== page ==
Blegging What to Read, Retreat Topics, Book Subjects

Blegging What to Read, Retreat Topics, Book Subjects May 17, 2014

So, I owe some apologies. If you’ve asked me to review your book, or to read your pdf, or to write a book for you, and I haven’t gotten to reading it, or offering assessment, or um, writing the thing due in August, I am really, really sorry.

I truly intend to do all of those things, or most of them, and have them done by the end of summer. Right now, there is just an awful lot of material coming in, breaking stories, very long workweeks, exercise regimes, prayer hours, boatloads of email, a recent family wedding (Elder Son and Kitty got married!) lots of traveling/speaking, a husband who likes to spend time with me. You know, life — poorly time-managed and in need of a personal assistant. As Darcy says on A and E, “I will conquer this!”

Toward that end, I’m hoping to take one or two of these with me to read on the long flight to Israel that is already haunting my dreams, and not in a good way:

I know, Strange Gods is in there, too — just forgot to shelve the new ones that contain the study guides, which I’m really happy about.

Speaking of which, If I did a weekend retreat on Idols and Prayer, would you attend?

Anyway, I don’t want to have to think about this, so I’m asking your help: which book should I read? I already know that I want to bring Richard Cole’s Catholic by Choice, which the Patheos Book Club covered and several friends have personally raved to me about, and my kindle is already loaded with Fr. James Martin’s most apt book, so let’s choose another two from the pile:

Looking from the bottom up, we’ve got Robert Reilly’s Making Gay Okay:How Rationalizing Homosexual Behavior Is Changing Everything which is pretty timely. The way my schedule is running I may not otherwise get to it until October, when Eve Tushnet’s book releases. That’s called Gay and Catholic: Accepting My Sexuality, Finding Community, Living My Faith is a very good book that will challenge many. I wonder if reading them together might be an interesting idea?

Pope Francis’ The Church of Mercy looks like a pretty pithy read, and I think it was Kathy Schiffer who told me that His Holiness writes a lot about idolatry within it, so you know it’s up my alley. And mercy, of course. I need to learn mercy.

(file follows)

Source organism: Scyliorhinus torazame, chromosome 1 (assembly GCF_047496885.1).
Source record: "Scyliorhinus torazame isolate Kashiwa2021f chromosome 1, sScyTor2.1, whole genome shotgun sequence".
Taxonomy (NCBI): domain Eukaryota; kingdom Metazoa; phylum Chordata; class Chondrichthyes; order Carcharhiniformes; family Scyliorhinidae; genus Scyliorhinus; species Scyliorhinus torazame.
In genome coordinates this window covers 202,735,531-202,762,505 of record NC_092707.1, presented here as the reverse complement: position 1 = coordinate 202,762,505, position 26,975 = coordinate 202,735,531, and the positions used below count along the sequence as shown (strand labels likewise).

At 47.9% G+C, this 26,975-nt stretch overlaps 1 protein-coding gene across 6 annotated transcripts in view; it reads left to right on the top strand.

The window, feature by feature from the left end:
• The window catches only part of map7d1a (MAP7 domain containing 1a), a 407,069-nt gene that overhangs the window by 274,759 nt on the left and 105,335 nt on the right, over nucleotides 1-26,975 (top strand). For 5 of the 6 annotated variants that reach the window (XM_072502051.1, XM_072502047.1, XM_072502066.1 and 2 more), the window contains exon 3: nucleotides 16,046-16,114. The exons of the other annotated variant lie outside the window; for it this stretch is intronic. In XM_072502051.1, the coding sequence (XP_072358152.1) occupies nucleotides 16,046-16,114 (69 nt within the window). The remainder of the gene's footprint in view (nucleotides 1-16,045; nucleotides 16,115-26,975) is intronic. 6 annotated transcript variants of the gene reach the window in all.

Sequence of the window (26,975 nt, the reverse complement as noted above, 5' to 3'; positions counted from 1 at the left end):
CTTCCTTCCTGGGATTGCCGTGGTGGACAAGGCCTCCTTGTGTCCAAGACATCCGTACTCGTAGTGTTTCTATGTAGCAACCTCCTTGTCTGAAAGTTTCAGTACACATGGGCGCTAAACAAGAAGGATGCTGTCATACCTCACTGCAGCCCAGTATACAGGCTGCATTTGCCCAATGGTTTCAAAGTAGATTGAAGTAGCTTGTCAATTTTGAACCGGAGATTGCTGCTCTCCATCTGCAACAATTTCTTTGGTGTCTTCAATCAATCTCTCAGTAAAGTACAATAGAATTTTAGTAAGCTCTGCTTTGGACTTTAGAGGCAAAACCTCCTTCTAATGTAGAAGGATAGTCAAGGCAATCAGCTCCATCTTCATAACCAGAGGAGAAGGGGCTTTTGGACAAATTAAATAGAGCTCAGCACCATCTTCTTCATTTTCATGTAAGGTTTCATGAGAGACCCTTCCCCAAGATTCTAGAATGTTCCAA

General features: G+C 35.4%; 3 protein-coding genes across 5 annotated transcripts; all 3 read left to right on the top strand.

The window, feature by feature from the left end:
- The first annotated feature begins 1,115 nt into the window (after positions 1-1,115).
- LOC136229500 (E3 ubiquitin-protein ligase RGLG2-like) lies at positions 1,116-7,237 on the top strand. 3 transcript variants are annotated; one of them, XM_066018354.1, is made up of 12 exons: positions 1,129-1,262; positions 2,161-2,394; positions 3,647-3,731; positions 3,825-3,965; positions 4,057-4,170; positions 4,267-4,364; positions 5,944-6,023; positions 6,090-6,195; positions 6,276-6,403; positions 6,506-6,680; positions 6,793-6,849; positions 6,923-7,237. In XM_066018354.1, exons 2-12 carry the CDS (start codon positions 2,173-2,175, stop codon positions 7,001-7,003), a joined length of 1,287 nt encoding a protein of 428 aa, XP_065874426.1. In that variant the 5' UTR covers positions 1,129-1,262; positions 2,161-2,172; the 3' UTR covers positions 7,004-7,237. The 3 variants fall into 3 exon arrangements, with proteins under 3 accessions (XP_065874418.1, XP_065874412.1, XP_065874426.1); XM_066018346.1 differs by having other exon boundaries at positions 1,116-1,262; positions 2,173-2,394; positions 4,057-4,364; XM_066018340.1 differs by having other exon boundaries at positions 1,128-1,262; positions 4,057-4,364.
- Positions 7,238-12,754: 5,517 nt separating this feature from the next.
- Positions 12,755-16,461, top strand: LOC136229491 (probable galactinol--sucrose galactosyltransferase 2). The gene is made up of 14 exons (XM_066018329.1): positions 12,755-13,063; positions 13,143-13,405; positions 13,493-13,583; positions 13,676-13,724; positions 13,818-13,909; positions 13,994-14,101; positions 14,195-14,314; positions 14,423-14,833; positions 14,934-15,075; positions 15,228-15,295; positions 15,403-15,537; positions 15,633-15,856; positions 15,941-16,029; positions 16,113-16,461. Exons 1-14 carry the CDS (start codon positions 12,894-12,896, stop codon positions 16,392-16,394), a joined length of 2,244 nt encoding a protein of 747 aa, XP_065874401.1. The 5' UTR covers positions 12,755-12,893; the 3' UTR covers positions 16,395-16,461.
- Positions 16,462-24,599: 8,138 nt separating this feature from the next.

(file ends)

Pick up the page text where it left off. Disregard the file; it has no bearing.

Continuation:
The prolific Patrick Madrid, who was once sneered about as “someone named Patrick Madrid” by someone who should have known better, is doing what he does best with Why Be Catholic?: Ten Answers to a Very Important Question. He’s hoeing the rows for the New Evangelization.

I’m seriously considering bringing Scott Hahn’s Angels and Saints: A Biblical Guide to Friendship with God’s Holy Ones, because Madonna mi, I do really hate to fly and if I’m going to be calling on all of the angels and saints to be with me, I might as well study befriending them!

“Let’s Not Forget God” writes Cardinal Angelo Scola, and hey, if we’re talking angels and saints, yeah, let’s not forget him, or the foreword by John L. Allen in Let’s Not Forget God: Freedom of Faith, Culture, and Politics. (And if you still haven’t read Allen’s book which I rave about, here, why haven’t you? It’s not beach reading, so get to it!)

I noted to some friends today that I’m really very pleased with how I Don’t Want to Be a Hoo-er turned out, and I’m considering collecting all of my writing on gay issues and publishing them in a similar fashion. What do you think? Should I bother?

May is Mary’s Month
and she has been a very good mother to me and to my sons, into whose care I placed them when they were born, perhaps I should bring Fr. Mitch Pacwa’s Mary — Virgin Mother and Queen.

Got Religion?: How Churches, Mosques, and Synagogues Can Bring Young People Back looks interesting, but I am currently reading Christian Smith’s Young Catholic America: Emerging Adults In, Out of, and Gone from the Church, and too much of this at once might make my go ‘splody.

John W. Martens’ The Gospel of Mark
is definitely one I want to read — I love his writing — but I can’t help feeling like I want to read it on a deck, in summer, when fireflies are flitting and a glass of something refreshing is nearby…

Bert Ghezzi is a writer whose work I’ve often encouraged you to read, and I’m strongly inclined to take his The Heart of Catholicism: Practicing the Everyday Habits That Shape Us, for several reasons, including because I think it will push me in the right direction on a stalled project of my own!

Be Healed: A Guide to Encountering the Powerful Love of Jesus in Your Life. I could use that. You?

Sheila Liaugminas is such a busy woman that even though we catch up frequently on her wonderful, energetic radio show (to which she invited me back, even though I went feral on another guest one time, she’s never mentioned to me that she’s also found time to write a book! When I saw this hit my mailbox my jaw dropped! Non-Negotiable: Essential Principles of a Just Society and Humane Culture. Those principles are vigorously, exuberantly counter-cultural, and so while the book is just released it has already garnered a dreaded “one-star” review from a true-believer of the “establishment.”

This is a good thing. As Mark Twain said, “Whenever you find yourself on the side of the majority, it’s time to pause and reflect.” I do wonder, though, particularly when it comes to life issues, if the establishment really is the majority. I think it’s not.

Another Scott Hahn book, Evangelizing Catholics. I like that title. We need it!

I love these day-by-day books like A Year of Grace, but it looks kind of thick; I like to travel light. That reminds me, though, that I’m still waiting for the day-by-day book that Margaret Rose Realy is writing!

Finally, since I’m blegging advice and recommendations, what do you folks think of the Chromebooks?

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